Moreover the West Lafayette civic authorities and Purdue University have collaboratively built an innovative, knowledge-based local economy which is still evolving and expanding. The 650-acre Purdue Research Park, established in 1961, hosts more than 100 hi-tech companies with over 2,500 employees and offers state-of-the-art communication infrastructure, world-class research facilities, a business incubation complex to help start-up firms and scenic walking trails and lakes.
West Lafayette enjoys four diverse seasons — snowy winters; vibrant springs; warm, bright summers, and colourful autumns. The area’s mean temperature is about 50 0 F.
Campus facilities. Purdue University’s main campus in West Lafayette is spread across a massive sprawl of 2,468 acres offering an aesthetic blend of traditional and modern buildings. The campus has 157 major buildings. Prominent among them are the Steven C. Beering Hall of Liberal Arts and Education with 53 classrooms and teaching labs; Academy Park, a 245,000 sq.ft mall with plazas, seating areas and a large shaded lawn; Founders Park, 21.18 acres of landscaped plazas including walks, trees, tables, seating, lighting and mountain vistas; Food Science Building; Purdue Memorial Union and University Hall. The Hicks Undergraduate Library, 13 school and departmental libraries provide academic and reading support.
Sports facilities include the 62,500 seater Ross-Ade Stadium, Intercollegiate Athletics Facility and the Mackney Arena for basketball. The Recreational Sports Centre houses the Colby Fitness Centre and has other indoor facilities for badminton, basketball, handball, martial arts, racquetball, roller/ floor hockey, soccer, squash, tennis, volleyball and wallyball. Facilities for swimming and water aerobics are offered at the Boilermaker Aquatic Centre. Moreover students can also choose from more than 30 intramural sports, a wide variety of club sports and more than 30 group exercises. They also have the option of choosing membership from 700 student clubs and organisations.
Admission. The minimum eligibility criterion for admission into Purdue’s undergrad programmes is completion of Plus Two (class XII). Together with their international undergraduate student application forms, applicants must submit the following documentation: certified (attested true) copies of original academic documents from all secondary and post-secondary schools attended, mailed in a sealed envelope; an application fee of $30; evidence of graduation from a recognised secondary school; Test of English as a Foreign Language (TOEFL) score of 550 or higher; and Scholastic Aptitude Test (SAT) I score of 480 or higher. The last date for submitting applications is officially March 1, though Purdue admission officers advise overseas students to apply before January 15.
For further information write to the Office of Admissions, Purdue University, Schlemen Hall, 475 Stadium Mall Drive, West Lafayette, Indiana 47907-2050. Phone (765) 494-5770; Fax (765) 496-6340; email email@example.com; or visit www.purdue.edu/admissions/undergrad.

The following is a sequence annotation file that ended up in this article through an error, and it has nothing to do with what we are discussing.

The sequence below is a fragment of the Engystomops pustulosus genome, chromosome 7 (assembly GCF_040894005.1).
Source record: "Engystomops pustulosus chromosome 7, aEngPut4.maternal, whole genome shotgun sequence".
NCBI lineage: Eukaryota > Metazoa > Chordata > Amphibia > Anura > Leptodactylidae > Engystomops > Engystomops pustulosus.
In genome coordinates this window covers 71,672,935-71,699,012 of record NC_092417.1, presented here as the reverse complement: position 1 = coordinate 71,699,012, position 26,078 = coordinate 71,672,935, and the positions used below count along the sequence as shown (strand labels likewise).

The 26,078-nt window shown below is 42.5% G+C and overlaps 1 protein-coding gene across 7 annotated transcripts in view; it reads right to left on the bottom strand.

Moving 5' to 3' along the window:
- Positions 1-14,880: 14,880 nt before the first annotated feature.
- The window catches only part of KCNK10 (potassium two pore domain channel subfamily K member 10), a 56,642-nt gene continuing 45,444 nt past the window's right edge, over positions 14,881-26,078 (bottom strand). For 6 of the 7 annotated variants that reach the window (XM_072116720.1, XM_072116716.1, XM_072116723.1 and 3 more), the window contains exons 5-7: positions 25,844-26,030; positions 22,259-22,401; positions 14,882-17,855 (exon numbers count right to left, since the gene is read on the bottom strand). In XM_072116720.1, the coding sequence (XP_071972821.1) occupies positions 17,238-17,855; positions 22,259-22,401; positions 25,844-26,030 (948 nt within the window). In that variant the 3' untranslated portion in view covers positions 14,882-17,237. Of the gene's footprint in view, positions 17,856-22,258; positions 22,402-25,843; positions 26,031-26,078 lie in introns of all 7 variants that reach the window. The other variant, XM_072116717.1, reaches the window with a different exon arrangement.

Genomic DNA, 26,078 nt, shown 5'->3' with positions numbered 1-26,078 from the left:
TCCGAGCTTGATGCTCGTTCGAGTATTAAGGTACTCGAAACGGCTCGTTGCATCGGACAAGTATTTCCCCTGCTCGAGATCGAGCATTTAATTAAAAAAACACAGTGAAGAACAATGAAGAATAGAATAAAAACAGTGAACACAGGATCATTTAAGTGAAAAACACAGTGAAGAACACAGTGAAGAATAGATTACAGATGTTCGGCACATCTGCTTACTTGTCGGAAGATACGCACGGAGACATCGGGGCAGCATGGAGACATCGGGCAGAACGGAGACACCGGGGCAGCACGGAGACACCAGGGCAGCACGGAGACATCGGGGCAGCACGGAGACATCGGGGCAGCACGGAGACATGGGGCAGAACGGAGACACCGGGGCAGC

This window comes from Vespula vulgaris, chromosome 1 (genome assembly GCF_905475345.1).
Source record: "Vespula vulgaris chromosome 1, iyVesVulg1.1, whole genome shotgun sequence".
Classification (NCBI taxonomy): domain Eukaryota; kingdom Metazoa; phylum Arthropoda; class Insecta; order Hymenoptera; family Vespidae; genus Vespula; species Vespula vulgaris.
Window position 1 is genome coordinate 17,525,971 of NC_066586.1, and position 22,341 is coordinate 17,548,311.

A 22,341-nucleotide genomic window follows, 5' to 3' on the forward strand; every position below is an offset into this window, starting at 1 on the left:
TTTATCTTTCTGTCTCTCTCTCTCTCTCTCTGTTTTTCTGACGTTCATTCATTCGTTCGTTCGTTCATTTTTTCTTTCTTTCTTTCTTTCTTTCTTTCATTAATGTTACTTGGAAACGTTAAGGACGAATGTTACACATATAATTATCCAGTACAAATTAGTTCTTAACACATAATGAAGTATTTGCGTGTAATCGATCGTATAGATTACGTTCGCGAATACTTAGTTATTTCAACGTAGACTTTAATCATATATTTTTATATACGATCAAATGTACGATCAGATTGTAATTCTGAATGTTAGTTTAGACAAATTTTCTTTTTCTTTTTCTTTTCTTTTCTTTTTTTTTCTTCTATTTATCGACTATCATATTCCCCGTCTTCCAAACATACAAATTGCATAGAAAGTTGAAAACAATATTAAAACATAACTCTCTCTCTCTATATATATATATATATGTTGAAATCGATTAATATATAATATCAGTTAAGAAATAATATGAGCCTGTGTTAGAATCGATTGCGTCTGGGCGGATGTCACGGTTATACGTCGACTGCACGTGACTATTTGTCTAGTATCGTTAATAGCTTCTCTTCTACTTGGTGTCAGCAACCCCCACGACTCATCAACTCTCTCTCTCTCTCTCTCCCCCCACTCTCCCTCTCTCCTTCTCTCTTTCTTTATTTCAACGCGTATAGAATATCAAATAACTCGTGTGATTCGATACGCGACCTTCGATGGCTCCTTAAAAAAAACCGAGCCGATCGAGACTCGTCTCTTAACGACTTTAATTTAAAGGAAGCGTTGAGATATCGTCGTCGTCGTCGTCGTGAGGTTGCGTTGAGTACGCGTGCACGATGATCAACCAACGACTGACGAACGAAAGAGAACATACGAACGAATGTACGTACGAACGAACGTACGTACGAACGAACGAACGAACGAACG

Accommodation. About one-third of undergrad students enrolled in Purdue University live on campus. The West Lafayette campus boasts 15 halls of residence which accommodate 11,660 undergrad and graduate students as well student families choosing to live on campus.
The rest of the student population lives off-campus in housing provided and maintained by members of the university’s fraternities and sororities. Nearly 20 percent of the 30,851 undergraduate students are members of the 50 fraternities and 26 sororities on campus. Housing is offered by 17 of these sororities and 40 of the fraternities. Membership is by invitation only. Students can also rent private accommodation in West Lafayette town. For more information log on to www.housing.purdue.edu.
Degree programmes. Purdue offers a wide variety of study options — a choice of nearly 5,300 courses in more than 350 specialisations. At the undergrad level Purdue awards the BA and BS degrees, at the graduate MA and MS as well as doctoral degrees. The 12 academic schools include agriculture, consumer and family sciences, education, engineering, health science, liberal arts, management, medical education, nursing, science, technology, pharmacy and pharmacal sciences, veterinary medicine. Its schools for engineering, business, science, pharmacy and agriculture have consistently received top ranking from rating agencies. Moreover the university’s undergraduate studies programme allows undergrads to explore their study options and interests before they select a major — students have up to four semesters to select the major that is right for them.
Scholastic options at Purdue
At the undergraduate level, Purdue grants the Bachelor of Arts (BA) and Bachelor of Science (BS) degrees. Also on offer are interdisciplinary programmes wherein students can combine two or more academic interests.
Undergrad programmes. At the undergraduate level, Purdue grants the Bachelor of Arts (BA) and the Bachelor of Science (BS) degrees. Students can enroll in one of the following schools/ colleges: School of Agriculture (www.purdue.edu/GOinAG); School of Consumer and Family Sciences (www.cfs.purdue.edu); School of Education (www.soe.purdue.edu); School of Engineering (www.purdue.edu/fre); School of Health Sciences (www.healthsciences.purdue.edu); School of Liberal Arts (www.sla.purdue.edu); School of Management (www.krannert.purdue.edu); School of Nursing (www.nursing.purdue.edu); School of Pharmacy and Pharmacal Sciences (www.pharmacy.purdue.edu); School of Science (www.science.purdue.edu); School of Technology (www.tech.purdue.edu); School of Veterinary Medicine (www.vet.purdue.edu/admissions).
Graduate School. Purdue’s Graduate School provides a framework for advanced study within more than 50 departments. For details of academic options visit www.purdue.edu/GradSchool.
Bill of costs (annual)
Tuition: $ 19,950
Living expenses: $ 9,110
Books: $ 890
Total $ 29,950